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Fallin still running unopposed for governor

Unlike the 2010 Oklahoma gubernatorial election, Mary Fallin faces no competition so far in her race to get re-elected.
by Graham Lee Brewer Modified: October 20, 2013 at 3:00 pm •  Published: October 20, 2013

Four years ago, the race to succeed then-Gov. Brad Henry was wide open.

This year, with the state's continued move to the right and no serious challenger to Republican Gov. Mary Fallin, some are questioning whether it will even be a race at all.

By this point in the last governor's campaign, Fallin faced opposition on the right from then-Oklahoma Sen. Randy Brogdon and two strong Democratic candidates, then-Attorney General Drew Edmondson and then-Lt. Gov. Jari Askins.

Henry, a Democrat, had two full terms.

This year, no strong competition has emerged on Fallin's right or left.

The state has also moved to the right in the last four years, both in voter registration and in the increased dominance of Republican elected officials. Both the state House and Senate have garnered more Republican members, increasing their majority in both chambers, and there are no Democrats in the state cabinet.

While Democratic voters still outnumber the opposing party, their numbers are down more than 100,000 from 2009, and more than 30,000 more voters have registered Republican in that time frame. Voter registration for both parties hovers around 900,000.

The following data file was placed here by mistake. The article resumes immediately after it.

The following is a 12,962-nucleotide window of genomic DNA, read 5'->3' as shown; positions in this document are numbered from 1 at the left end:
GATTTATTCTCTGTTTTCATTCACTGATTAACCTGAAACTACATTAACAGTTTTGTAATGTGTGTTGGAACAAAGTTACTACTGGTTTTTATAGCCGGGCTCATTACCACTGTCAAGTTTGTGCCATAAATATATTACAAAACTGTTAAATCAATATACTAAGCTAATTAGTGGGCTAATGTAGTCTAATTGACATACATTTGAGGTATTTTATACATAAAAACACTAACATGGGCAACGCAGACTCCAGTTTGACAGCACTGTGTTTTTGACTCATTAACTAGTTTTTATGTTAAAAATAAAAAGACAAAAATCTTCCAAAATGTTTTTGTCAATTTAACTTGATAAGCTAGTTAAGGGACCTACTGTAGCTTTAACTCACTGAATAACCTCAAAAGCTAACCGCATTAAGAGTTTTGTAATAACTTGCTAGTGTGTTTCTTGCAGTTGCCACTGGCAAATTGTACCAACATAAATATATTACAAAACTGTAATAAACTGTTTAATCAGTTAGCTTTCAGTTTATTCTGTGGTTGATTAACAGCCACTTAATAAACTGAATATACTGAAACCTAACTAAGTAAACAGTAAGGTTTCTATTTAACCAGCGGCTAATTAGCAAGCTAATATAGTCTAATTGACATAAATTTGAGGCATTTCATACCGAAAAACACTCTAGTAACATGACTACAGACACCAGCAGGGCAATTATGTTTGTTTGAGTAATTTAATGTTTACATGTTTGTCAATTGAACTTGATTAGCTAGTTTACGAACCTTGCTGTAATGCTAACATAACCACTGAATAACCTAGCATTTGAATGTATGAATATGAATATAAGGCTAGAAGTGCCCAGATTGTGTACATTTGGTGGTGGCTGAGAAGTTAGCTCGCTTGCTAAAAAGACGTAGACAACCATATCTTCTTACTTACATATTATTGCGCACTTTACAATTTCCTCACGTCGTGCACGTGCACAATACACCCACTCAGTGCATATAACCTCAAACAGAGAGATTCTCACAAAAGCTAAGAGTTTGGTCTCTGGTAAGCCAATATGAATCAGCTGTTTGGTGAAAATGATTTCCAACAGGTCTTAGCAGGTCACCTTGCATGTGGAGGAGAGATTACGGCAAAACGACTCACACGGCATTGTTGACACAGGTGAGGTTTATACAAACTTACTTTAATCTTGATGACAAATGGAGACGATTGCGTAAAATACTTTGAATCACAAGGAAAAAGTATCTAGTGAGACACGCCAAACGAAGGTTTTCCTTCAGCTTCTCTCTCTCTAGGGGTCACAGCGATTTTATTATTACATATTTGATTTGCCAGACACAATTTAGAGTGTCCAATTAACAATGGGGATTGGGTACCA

Fallin has raised just shy of $1 million. Local political commentators agree that both Fallin's popularity and money will be hard to overcome for any potential opponent.

“Let's be honest, to beat Mary Fallin is nearly impossible at this point,” said Keith Gaddie, a professor of political science at the University of Oklahoma. “The state economy is too good, she's too popular, and she hasn't made any fundamental mistakes that imperil the governor.”

Former Democratic state Sen. Andrew Rice agrees, saying that Fallin's ability to raise money and her popularity mean that it would be very difficult to unseat her.

“It makes it a really tough race for anybody who would step up,” Rice said. “It would be more of sort of a symbolic [race].”

While no opposition candidates have filed, R.J. Harris of Norman has publicly expressed plans to run. He said Thursday that he is in the process of filing for the race.

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by Graham Lee Brewer
General Assignment/Breaking News Reporter
Graham Lee Brewer began his career as a journalist covering Oklahoma's vibrant music scene in 2006. After working as a public radio reporter for KGOU and then Oklahoma Watch, where he covered areas such as immigration and drug addiction, he went...
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